By Kelly Dearmore
By Jim Schutze
By Rachel Watts
By Lauren Drewes Daniels
By Anna Merlan
By Lee Escobedo
By Alice Laussade
Following Asher Roth on Twitter is arguably the easiest way to sneak a voyeuristic peek into what it's like to be hottest national act that Dallas' urban radio stations won't play. The national media loves him, though—and so do his 88,000-plus followers on Twitter—yet Dallas' urban airwaves have yet to see beyond, well, Drake.
Not holding grudges, though, Roth, the latest white rapping sensation, has plans to make a stop here and formally introduce himself. His tour, known as "The Great Hangover," is gunning though 19 cities between July 14 and August 5, with Roth's Motown/Universal labelmate Kid Cudi in tow.
"The tour is all about having fun," he says. Of course it is. This is the guy whose debut single was an ode to boozy collegiate revelry. Why wouldn't it be?
Well, there's the other side of this tour's coin: Kid Cudi. Cudi's "Day 'n' Night" single is impossible to escape in the club scene these days. Even if you didn't know who sang it, you've probably heard about the "lonely stoner seems to free his mind at night." Consider it a different type of party, maybe.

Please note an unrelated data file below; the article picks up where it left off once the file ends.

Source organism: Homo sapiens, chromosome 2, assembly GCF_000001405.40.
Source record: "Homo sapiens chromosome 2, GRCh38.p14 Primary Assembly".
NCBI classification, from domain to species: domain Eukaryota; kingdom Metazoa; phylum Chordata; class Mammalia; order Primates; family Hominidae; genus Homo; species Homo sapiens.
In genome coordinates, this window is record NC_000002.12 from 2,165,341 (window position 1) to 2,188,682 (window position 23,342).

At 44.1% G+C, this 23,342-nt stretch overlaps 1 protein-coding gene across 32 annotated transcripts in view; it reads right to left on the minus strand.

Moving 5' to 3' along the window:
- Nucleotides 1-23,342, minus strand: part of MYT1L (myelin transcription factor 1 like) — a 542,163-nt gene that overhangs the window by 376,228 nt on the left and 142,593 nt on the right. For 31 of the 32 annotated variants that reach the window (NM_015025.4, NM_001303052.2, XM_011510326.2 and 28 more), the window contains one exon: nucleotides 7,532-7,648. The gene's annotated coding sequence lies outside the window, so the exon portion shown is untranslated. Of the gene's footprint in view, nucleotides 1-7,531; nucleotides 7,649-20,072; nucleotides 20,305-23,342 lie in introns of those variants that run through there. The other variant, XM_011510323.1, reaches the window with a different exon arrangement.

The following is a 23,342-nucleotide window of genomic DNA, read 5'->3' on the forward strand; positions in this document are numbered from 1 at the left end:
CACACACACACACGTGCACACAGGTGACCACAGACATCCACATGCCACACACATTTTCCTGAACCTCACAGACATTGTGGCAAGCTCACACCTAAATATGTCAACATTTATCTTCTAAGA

Speaking of parties: In honor of the Dallas Observer Music Awards season wrapping up, we asked Roth, who was speaking over the phone in the midst of a lightning storm in Mariaville, New York, what this year's DOMA ceremony would be like if he were running the show—if it were the Asher Awards, if you will.
First of all, Roth says, if an artist hadn't worked with him before, well, they probably wouldn't get an award. It is the Asher Awards, after all. He shouts out Keri Hilson, saying she'd win an award for Best Female Vocalist, thanks to her Roth duet "She Don't Wanna Man" on his debut release, Asleep in the Bread Aisle. And he says he and Busta Rhymes would win an award for Best Collaboration (if there were such an award) for "Lion's Roar," also from Asleep in the Bread Aisle.
Other non-surprises: Roth would win for Best Video (again, if such an award existed). Oh, and Best Solo Act too.
As always, though, Roth emphasizes that he's just having a little fun. And despite a perception of aloofness, he recognizes that some award ceremonies aren't so bad.
"It kind of depends," he says. "Sometimes, you just have to roll with tradition and everything like that, and it's always fun to award good work, you know what I mean? You should always give a pat on the back."
When it comes to the real deal, though? He says he plans to keep things simple. For instance, he says, his mom will be his date to the MTV Video Music Awards. And if it's in the cards for him to snag a Grammy or two, his acceptance speech would be a humble, "Thank you."
It seems a little unimaginative from such a legitimately tight lyricist. But being good with words isn't always necessary.
Says Roth: "That's all you've gotta say, you know what I mean? Everyone who knows what they should be thanked for will understand that statement."